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January 01, 2011 (Vol. 31, No. 1)

Is Innovation Finally Beginning to Pay Off?

2010's Success Rate Can Be Chalked Up to the Focus on Cutting-Edge Technologies

  • High-Impact Milestones of 2011

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    Of the 25 high-impact clinical and regulatory events in 2011, we expect positive outcomes for 16, are cautiously optimistic on 3, and cautious or negative on 6.

    We highlight below several small-cap companies with transformative events that stand to significantly impact their valuations.

    The obesity story continues with Orexigen Therapeutics and its lead drug Contrave. Like Vivus’ Qnexa, Contrave demonstrated good efficacy (although not as strong as Qnexa), but is likely to face scrutiny on the safety front. An advisory panel was scheduled for December 7 with a PDUFA date of January 31, 2011.

    As the last of the obesity players going into an advisory panel, Orexigen has had some time to prepare its defense on the key side effect observations of increased blood pressure and seizure risk (which are well known to be associated with bupropion, one of the approved and widely used components of Contrave). We remain cautiously optimistic.

    Amarin, unlike many small biotechs, has chosen to operate in the pharma mode of pursuing cardiovascular blockbusters. The company is conducting two Phase III trials under special protocol assessment in patients with high triglyceride levels. AMR-101 (eicosapentaenoic acid) is reportedly a purer and potentially more potent form of Omega-3 fatty acids including GSK’s Lovaza. The first of the two trials is expected to report results soon. Therapeutic benefits of the Omega-3 class have been well validated by Lovaza (which has sales of over $1 billion).

    Inspire Pharmaceuticals  will report results of a confirmatory Phase III trial of denufosol in cystic fibrosis in early 2011. Denufosol is a P2Y2 ion-channel regulator with disease-modifying potential. With positive data from a previous study and a more robust subsequent trial design (larger study with a longer duration of therapy, tighter enrollment criteria), we ascribe a high likelihood of success.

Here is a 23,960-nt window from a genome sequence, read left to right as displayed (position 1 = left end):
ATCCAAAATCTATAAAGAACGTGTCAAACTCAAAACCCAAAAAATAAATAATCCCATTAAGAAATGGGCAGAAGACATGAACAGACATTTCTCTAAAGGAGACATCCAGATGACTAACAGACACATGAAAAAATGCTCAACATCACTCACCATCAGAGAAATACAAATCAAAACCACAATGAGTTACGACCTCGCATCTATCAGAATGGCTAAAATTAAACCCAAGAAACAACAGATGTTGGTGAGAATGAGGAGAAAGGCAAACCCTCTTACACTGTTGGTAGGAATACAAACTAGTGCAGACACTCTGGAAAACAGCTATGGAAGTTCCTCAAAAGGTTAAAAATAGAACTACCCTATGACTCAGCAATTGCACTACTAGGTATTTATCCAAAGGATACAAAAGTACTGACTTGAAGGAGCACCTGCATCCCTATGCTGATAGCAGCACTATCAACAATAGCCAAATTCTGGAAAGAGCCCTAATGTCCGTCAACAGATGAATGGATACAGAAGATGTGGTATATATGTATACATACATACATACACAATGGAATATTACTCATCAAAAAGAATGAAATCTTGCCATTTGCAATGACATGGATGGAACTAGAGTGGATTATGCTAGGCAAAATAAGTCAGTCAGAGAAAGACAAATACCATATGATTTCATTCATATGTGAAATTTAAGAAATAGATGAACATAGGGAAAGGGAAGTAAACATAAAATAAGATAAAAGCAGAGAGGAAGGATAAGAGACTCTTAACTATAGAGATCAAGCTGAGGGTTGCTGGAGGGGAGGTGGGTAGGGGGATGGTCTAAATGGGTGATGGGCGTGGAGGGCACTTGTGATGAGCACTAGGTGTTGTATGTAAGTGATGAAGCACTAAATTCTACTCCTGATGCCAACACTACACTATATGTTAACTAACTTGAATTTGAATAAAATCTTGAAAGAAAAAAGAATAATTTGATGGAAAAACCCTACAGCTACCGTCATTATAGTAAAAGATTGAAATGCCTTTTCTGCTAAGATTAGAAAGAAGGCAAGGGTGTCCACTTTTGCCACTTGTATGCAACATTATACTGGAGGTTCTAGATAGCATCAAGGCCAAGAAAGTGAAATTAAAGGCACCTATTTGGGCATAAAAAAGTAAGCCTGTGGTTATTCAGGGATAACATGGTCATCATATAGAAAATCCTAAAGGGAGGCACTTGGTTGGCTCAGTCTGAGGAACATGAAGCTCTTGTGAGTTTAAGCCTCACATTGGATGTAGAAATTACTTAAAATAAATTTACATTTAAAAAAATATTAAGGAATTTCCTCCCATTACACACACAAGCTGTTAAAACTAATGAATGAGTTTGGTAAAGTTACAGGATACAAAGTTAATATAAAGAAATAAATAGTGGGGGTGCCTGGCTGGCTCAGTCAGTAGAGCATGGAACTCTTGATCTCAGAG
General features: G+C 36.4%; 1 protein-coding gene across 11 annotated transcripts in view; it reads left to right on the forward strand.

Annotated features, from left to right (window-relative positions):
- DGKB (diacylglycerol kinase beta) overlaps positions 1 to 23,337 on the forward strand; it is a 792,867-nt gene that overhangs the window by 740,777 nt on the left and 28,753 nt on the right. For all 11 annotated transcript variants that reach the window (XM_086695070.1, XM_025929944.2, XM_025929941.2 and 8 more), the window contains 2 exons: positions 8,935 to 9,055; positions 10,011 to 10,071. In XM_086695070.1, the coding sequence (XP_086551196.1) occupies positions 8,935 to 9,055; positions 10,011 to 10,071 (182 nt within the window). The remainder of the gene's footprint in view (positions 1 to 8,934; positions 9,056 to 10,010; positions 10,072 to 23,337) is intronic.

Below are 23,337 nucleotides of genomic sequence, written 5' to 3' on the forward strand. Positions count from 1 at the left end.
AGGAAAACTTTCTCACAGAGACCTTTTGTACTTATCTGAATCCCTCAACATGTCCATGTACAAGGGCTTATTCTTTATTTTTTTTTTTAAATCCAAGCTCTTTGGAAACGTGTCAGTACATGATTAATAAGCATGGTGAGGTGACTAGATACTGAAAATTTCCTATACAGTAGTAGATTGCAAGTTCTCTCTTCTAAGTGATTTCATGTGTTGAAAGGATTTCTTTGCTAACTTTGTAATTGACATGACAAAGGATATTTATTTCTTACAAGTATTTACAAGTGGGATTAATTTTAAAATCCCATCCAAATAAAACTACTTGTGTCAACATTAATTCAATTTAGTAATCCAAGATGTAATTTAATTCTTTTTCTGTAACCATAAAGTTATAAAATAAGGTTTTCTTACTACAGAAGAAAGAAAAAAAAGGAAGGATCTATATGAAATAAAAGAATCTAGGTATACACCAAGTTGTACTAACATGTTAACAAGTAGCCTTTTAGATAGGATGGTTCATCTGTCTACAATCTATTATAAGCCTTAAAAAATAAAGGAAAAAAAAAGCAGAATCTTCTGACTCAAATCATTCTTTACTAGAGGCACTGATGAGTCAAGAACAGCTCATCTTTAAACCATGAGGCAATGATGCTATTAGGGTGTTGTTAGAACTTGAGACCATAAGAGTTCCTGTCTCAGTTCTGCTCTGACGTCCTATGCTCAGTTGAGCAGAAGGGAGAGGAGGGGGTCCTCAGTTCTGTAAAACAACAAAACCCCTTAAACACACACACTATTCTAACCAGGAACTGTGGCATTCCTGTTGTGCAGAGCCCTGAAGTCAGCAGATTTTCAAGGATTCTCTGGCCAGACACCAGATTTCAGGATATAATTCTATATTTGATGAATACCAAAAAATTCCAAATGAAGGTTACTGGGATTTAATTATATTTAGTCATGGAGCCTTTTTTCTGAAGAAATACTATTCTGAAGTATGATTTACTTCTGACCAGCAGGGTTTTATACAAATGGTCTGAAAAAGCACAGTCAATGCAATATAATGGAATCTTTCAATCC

NPS Pharmaceuticals  is developing Gattex (or teduglutide) for short bowel syndrome and will report Phase III results in early 2011. As with Inspire’s denufosol, this is a second Phase III trial, which builds upon the design and results obtained from the first study—meaningfully enhancing the chances for a successful outcome. A prior trial showed that the lower dose of teduglutide was associated with a significant reduction in need for parenteral nutrition, the primary endpoint.

    NPS’ second program, NPSP558 (recombinant parathyroid hormone), also has good chance for success as a hormone-replacement therapy in patients with hypoparathyroidism. An ongoing Phase III trial will report final data by year-end 2011.

    The antibiotic space has had its regulatory troubles in the past partly due to shifting goalposts at the FDA. Recently, however, the landscape has improved in this regard, providing the opportunity for safe and efficacious new antibiotics studied in well-designed trials to gain approval. Optimer Pharmaceuticals is in a strong position with two positive trials of fidaxomicin in C. difficile infections. Fidaxomicin has demonstrated high clinical cure rates and superiority over the leading antibiotic, vancomycin, in recurrence, bolstering its chance for approval in the second half of 2011.

    High-profile programs from larger companies facing critical milestones in 2011 include:

    • Approval of Bristol-Myers Squibb’s (www.bms.com) ipilimumab for melanoma (an advisory panel scheduled for December 2 was postponed; PDUFA date is in March 2011),
    • AstraZeneca’s  potential blockbuster Brilinta in cardiovascular setting with a PDUFA date on December 16 (outcome remains controversial due to a weaker dataset in the U.S. population),
    • Biotech investors will be closely watching for Phase III data for Celgene’s Abraxane in lung cancer, expected before year end. Celgene acquired Abraxis Bioscience in June of this year, and this will be the first important dataset toward justifying the $2.9 billion acquisition cost.

    The resilient Biogen Idec, which has investors concerned over the fate of Tysabri due to increasing PML cases and now the launch of Novartis’ Gilenya as the first oral drug for MS, will unveil the results of its own oral MS compound BG12 in the first half of 2011. It is the potential of BG12 in the mid term and Biogen’s hemophilia programs in the longer term (in addition to the M&A possibility) that continues to attract investors with longer-term investment horizons.

    Last but not least, the CATT study comparing Avastin and Lucentis in a head-to-head trial in wet AMD is expected to report data in the second quarter of 2011. With implications for multiple companies—in addition to Roche other players are Novartis, Bayer, and Regeneron—most healthcare investors will be watching closely for the data.

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